It should also be noted that the intake duct 13 can also be embodied in the cylinder head of an internal combustion engine and that the injection valve can be activated mechanically instead of by an electromagnet. Further, it is to be understood that it is conceivable to provide an injection jet in place of an injection valve.
By means of the free hanging arrangement of the injection valve in the intake duct an excellent thermal insulation is achieved. The free movement removes the detrimental effect of manufacturing tolerances and varying thermal fluctuations.
The foregoing relates to a preferred exemplary embodiment of the invention, it being understood that other embodiments and variants thereof are possible within the spirit and scope of the invention, the latter being defined by the appended claims.
|Cited Patent||Filing date||Publication date||Applicant||Title|
|US3776209 *||Apr 5, 1973||Dec 4, 1973||Bendix Corp||Fuel injector manifold and mounting arrangement|
|US3841277 *||Oct 6, 1972||Oct 15, 1974||Schafer M||Injection valve for an internal combustion engine|
|US3857573 *||Jul 30, 1973||Dec 31, 1974||Lucas Electrical Co Ltd||Mounting arrangements for injectors for i.c. engine fuel injection systems|
|US3941109 *||Aug 27, 1973||Mar 2, 1976||Dr. -Ing. H.C.F. Porsche Aktiengesellschaft||Arrangement for mounting a fuel injection nozzle|
|DE2208646A1 *||Feb 24, 1972||Aug 30, 1973||Bosch Gmbh Robert||Gemischverdichtende brennkraftmaschine|
|DE2208887A1 *||Feb 25, 1972||Sep 6, 1973||Bosch Gmbh Robert||Gemischverdichtende mehrzylinderbrennkraftmaschine|
|DE2233919A1 *||Jul 10, 1972||Jan 24, 1974||Bosch Gmbh Robert||Kraftstoffeinspritzduese fuer brennkraftmaschinen mit einspritzung in den saugkanal|
|Citing Patent||Filing date||Publication date||Applicant||Title|
|US4240385 *||Feb 13, 1979||Dec 23, 1980||Robert Bosch Gmbh||Injection valve for internal combustion engines|
|US4286563 *||Mar 19, 1979||Sep 1, 1981||The Bendix Corporation||Fuel rail for an engine|
|US4295452 *||Jun 6, 1979||Oct 20, 1981||Robert Bosch Gmbh||Fuel injection system|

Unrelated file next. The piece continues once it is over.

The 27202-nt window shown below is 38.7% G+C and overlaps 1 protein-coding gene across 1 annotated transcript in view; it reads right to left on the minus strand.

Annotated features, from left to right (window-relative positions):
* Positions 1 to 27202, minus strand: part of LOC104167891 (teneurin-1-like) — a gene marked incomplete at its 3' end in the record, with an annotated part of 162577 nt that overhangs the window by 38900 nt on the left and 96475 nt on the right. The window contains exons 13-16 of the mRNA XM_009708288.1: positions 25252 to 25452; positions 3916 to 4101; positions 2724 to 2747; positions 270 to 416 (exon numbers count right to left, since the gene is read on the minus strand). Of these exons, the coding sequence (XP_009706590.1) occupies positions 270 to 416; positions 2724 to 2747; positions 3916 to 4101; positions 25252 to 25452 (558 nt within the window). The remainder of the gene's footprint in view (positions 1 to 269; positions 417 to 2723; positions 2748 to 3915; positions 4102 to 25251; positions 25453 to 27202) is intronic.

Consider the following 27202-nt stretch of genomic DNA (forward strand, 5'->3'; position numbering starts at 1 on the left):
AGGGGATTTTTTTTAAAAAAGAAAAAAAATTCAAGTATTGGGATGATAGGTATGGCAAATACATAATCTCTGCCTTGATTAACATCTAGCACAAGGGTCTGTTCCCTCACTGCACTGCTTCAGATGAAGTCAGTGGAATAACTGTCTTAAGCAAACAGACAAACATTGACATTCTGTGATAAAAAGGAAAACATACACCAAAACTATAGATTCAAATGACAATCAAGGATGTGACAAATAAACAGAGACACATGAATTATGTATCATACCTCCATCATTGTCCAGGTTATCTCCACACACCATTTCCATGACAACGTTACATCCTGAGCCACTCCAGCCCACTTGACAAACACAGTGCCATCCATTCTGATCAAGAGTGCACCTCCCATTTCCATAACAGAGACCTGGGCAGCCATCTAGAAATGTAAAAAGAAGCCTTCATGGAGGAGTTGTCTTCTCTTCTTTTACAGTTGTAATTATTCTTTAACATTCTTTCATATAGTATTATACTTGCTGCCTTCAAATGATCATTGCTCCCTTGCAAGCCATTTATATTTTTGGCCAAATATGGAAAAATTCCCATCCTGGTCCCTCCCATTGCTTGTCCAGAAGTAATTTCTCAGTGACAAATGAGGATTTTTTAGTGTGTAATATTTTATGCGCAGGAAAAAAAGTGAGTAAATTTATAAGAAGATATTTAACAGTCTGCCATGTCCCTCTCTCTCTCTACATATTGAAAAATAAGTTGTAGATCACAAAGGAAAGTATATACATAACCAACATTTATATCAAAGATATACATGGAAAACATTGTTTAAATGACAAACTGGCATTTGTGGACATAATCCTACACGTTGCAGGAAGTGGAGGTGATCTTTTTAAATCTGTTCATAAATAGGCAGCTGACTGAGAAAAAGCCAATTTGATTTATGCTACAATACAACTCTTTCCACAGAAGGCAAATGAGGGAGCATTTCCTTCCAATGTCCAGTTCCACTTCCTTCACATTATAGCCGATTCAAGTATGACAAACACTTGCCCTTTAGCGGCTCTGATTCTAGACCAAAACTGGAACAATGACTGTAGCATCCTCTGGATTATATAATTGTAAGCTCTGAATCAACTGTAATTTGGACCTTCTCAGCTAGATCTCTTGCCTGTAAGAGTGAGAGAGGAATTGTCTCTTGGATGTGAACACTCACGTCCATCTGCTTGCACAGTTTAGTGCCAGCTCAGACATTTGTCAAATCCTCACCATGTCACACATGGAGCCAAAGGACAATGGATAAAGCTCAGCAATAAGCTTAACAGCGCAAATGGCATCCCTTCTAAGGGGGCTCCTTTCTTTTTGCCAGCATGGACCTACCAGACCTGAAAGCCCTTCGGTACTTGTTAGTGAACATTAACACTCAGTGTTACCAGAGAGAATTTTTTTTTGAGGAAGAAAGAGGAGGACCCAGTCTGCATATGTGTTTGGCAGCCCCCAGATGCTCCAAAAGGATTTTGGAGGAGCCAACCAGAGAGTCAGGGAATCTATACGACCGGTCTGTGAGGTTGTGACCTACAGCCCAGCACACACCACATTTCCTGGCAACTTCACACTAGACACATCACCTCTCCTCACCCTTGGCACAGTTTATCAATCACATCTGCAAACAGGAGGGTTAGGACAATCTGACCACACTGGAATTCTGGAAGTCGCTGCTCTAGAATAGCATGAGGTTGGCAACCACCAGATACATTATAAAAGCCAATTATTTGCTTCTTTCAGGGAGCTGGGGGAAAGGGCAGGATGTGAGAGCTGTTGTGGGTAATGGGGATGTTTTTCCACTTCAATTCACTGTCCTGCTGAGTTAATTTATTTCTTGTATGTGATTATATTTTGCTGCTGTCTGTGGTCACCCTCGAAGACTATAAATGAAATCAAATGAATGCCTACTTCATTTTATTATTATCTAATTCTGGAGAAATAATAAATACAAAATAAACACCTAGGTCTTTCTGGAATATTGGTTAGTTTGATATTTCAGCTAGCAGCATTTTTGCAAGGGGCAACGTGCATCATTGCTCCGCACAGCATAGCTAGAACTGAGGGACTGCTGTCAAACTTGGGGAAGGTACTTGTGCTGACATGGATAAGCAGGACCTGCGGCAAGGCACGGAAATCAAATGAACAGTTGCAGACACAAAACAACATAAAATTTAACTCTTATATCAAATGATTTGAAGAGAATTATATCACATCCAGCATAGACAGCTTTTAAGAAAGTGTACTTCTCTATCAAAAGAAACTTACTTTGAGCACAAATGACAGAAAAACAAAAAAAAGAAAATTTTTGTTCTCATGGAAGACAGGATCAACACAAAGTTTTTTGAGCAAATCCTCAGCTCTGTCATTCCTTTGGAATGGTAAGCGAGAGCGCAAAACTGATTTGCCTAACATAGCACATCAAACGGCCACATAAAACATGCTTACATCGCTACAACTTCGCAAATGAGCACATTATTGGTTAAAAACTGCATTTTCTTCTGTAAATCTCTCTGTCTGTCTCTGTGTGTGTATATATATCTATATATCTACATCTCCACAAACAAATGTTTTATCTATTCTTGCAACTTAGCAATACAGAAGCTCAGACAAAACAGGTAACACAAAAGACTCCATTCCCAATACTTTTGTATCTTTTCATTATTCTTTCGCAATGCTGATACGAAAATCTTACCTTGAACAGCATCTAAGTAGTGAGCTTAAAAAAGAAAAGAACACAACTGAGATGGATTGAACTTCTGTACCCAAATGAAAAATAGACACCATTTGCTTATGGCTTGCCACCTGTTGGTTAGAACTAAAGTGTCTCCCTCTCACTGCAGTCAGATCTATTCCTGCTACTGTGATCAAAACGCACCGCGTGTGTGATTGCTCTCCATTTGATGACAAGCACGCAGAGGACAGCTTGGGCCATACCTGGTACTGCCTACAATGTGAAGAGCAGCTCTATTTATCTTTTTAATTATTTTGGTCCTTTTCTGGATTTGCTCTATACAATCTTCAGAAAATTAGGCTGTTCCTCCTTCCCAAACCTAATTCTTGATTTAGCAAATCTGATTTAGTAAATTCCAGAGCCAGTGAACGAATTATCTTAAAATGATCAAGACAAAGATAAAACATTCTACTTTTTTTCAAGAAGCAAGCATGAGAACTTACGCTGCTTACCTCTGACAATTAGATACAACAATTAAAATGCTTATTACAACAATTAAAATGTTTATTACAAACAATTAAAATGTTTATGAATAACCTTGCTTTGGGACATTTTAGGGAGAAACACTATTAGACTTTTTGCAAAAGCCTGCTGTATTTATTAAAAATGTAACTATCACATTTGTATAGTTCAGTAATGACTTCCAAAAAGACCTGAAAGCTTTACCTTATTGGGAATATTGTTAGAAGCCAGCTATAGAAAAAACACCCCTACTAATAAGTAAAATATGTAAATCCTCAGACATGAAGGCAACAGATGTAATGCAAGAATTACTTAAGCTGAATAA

|US4307693 *||Dec 8, 1980||Dec 29, 1981||Robert Bosch Gmbh||Fuel injection installation|
|US4492201 *||May 5, 1983||Jan 8, 1985||Alfa Romeo Auto S.P.A.||Petrol injector protection sheath|
|US4909221 *||Nov 15, 1988||Mar 20, 1990||General Motors Corporation||Internal combustion engine fuel injection system|
|US5419297 *||Jun 28, 1994||May 30, 1995||Siemens Automotive L.P.||Extended tip gasoline port fuel injector|
|US6431151 *||May 6, 1998||Aug 13, 2002||Robert Bosch Gmbh||Fuel injection system|
|US6543421||Mar 21, 2001||Apr 8, 2003||Siemens Automotive Corporation||Fuel injector assembly for mounting a fuel injector to a fuel rail and permitting alignment of the fuel injector|
|US6718949||Jun 21, 2002||Apr 13, 2004||Robert Bosch Gmbh||Fuel injection system|
|US6923162 *||Sep 20, 2002||Aug 2, 2005||Robert Bosch Gmbh||Securing sleeve for a fuel injection system|
|US7934488||Feb 16, 2009||May 3, 2011||Continental Automotive Gmbh||Coupling device|
|US7976073 *||Feb 16, 2009||Jul 12, 2011||Continental Automotive Gmbh||Coupling device|
|US8245697||Jan 14, 2010||Aug 21, 2012||Continental Automotive Gmbh||Coupling device|
|US8286612||Feb 16, 2009||Oct 16, 2012||Continental Automotive Gmbh||Coupling device|
|EP1491758A1 *||Jun 25, 2003||Dec 29, 2004||Siemens Aktiengesellschaft||Connecting arrangement|
|International Classification||F02M69/04, F02M61/14|